An important note about GPU allocation

  1. Always request a GPU via the SGE qsub command on the CLSP cluster! To start an interactive GPU session do : qlogin -l gpu=1
  2. Tensorflow will always try to occupy the first GPU on the machine without regard for whether it is already occupied. (Order of devices is listed by `ls /dev/nvidia*`). Among other problems, this will cause your code to crash if the device is busy. See next item.
  3. Use this script : /home/gkumar/scripts/free-gpu . It will return the identifier of the first free GPU available on the machine. In conjunction with the bash variable CUDA_VISIBLE_DEVICES you can limit the scope of GPUs available to Tensorflow.
Do this : CUDA_VISIBLE_DEVICES=`/home/gkumar/scripts/free-gpu` python
for a GPU session with tensorflow
  1. Read special instructions for the CLSP cluster below


Start a python process
CUDA_VISIBLE_DEVICES=`/home/gkumar/scripts/free-gpu` python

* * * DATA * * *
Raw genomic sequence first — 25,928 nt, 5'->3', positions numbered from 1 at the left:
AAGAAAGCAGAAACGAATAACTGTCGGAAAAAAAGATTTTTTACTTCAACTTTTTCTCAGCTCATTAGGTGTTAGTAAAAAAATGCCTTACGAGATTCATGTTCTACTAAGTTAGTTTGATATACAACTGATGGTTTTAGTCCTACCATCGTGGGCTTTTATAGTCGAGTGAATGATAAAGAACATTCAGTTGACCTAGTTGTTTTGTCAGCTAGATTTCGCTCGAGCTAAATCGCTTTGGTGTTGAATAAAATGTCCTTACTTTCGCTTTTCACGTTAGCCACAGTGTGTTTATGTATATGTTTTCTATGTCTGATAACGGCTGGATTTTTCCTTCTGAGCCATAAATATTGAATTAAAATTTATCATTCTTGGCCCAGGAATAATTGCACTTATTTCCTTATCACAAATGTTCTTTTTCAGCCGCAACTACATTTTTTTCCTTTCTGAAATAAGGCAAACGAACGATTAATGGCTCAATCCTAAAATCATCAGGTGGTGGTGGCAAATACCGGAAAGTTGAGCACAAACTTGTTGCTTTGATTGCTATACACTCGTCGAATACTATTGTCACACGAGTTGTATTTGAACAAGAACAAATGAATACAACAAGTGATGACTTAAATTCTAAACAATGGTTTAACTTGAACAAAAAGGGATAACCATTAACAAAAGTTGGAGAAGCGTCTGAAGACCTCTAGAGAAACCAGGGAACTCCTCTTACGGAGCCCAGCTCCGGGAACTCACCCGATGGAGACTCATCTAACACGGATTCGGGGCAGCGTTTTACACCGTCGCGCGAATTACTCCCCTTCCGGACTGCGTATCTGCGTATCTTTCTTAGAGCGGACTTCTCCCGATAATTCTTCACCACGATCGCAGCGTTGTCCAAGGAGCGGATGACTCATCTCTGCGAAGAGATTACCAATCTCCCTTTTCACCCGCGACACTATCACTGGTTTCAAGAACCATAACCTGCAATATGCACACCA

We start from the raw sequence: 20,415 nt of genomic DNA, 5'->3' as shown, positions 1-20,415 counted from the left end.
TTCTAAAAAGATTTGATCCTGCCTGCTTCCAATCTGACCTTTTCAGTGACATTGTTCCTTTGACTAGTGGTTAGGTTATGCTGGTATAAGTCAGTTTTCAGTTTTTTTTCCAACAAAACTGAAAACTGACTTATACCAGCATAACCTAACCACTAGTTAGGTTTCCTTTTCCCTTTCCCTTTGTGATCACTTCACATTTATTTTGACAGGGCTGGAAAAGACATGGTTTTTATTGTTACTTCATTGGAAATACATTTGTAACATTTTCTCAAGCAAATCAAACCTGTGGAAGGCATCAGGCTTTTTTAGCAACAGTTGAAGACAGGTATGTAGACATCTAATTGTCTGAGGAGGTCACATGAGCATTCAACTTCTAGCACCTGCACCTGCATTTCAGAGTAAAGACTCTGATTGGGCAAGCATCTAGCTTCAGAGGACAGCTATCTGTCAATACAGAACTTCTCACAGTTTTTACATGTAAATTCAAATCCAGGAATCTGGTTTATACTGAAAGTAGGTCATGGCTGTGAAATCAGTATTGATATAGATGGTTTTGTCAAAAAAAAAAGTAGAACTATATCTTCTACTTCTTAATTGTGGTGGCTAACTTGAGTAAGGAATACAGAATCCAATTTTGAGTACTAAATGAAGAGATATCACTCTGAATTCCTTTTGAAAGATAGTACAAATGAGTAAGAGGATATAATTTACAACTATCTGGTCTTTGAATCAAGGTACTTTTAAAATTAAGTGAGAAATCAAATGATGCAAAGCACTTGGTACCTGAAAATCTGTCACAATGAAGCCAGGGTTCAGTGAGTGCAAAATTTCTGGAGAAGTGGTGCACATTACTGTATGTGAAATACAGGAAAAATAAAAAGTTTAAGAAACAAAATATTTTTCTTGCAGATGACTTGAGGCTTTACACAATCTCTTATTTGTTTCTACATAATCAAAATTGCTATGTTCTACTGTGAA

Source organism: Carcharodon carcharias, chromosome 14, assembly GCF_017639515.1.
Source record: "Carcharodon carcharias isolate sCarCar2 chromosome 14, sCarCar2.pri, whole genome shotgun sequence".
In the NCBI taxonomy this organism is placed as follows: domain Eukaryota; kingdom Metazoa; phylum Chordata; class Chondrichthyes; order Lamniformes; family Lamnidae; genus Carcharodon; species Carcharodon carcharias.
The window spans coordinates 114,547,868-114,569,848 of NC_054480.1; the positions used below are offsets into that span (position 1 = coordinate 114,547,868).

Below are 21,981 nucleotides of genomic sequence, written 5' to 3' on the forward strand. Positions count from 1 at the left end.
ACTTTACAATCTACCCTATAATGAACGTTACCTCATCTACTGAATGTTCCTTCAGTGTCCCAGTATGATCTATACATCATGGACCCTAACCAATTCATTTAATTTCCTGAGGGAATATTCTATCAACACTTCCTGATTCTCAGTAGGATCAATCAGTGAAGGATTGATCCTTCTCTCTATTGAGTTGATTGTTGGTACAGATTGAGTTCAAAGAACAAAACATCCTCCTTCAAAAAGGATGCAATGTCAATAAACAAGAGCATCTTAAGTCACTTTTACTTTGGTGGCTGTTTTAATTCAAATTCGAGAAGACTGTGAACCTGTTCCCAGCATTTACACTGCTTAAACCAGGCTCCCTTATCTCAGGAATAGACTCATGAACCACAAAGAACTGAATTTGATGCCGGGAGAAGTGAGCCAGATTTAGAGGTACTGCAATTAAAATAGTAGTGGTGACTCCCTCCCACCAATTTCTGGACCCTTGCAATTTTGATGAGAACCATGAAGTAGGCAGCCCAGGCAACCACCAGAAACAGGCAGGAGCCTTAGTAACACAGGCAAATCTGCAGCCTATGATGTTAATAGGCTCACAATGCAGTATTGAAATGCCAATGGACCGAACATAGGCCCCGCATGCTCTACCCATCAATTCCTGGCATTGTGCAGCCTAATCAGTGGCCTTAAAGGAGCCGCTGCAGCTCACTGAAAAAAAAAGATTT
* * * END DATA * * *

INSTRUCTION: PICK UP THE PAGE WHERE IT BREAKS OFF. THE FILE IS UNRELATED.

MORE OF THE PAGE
Run (you should see something like this
-------- $ CUDA_VISIBLE_DEVICES=`/home/gkumar/scripts/free-gpu` python
Python 2.7.9 (default, Jun 29 2016, 13:08:31)
[GCC 4.9.2] on linux2
Type "help", "copyright", "credits" or "license" for more information.
>>> import tensorflow as tf
I tensorflow/stream_executor/dso_loader.cc:128] successfully opened CUDA library libcublas.so locally
I tensorflow/stream_executor/dso_loader.cc:128] successfully opened CUDA library libcudnn.so locally
I tensorflow/stream_executor/dso_loader.cc:128] successfully opened CUDA library libcufft.so locally
I tensorflow/stream_executor/dso_loader.cc:128] successfully opened CUDA library libcuda.so.1 locally
I tensorflow/stream_executor/dso_loader.cc:128] successfully opened CUDA library libcurand.so locally
>>> hello = tf.constant("Hello, Tensorflow!")
>>> sess = tf.Session()
I tensorflow/core/common_runtime/gpu/gpu_device.cc:885] Found device 0 with properties:
name: Tesla K20m
major: 3 minor: 5 memoryClockRate (GHz) 0.7055
pciBusID 0000:03:00.0
Total memory: 4.63GiB
Free memory: 4.57GiB
I tensorflow/core/common_runtime/gpu/gpu_device.cc:906] DMA: 0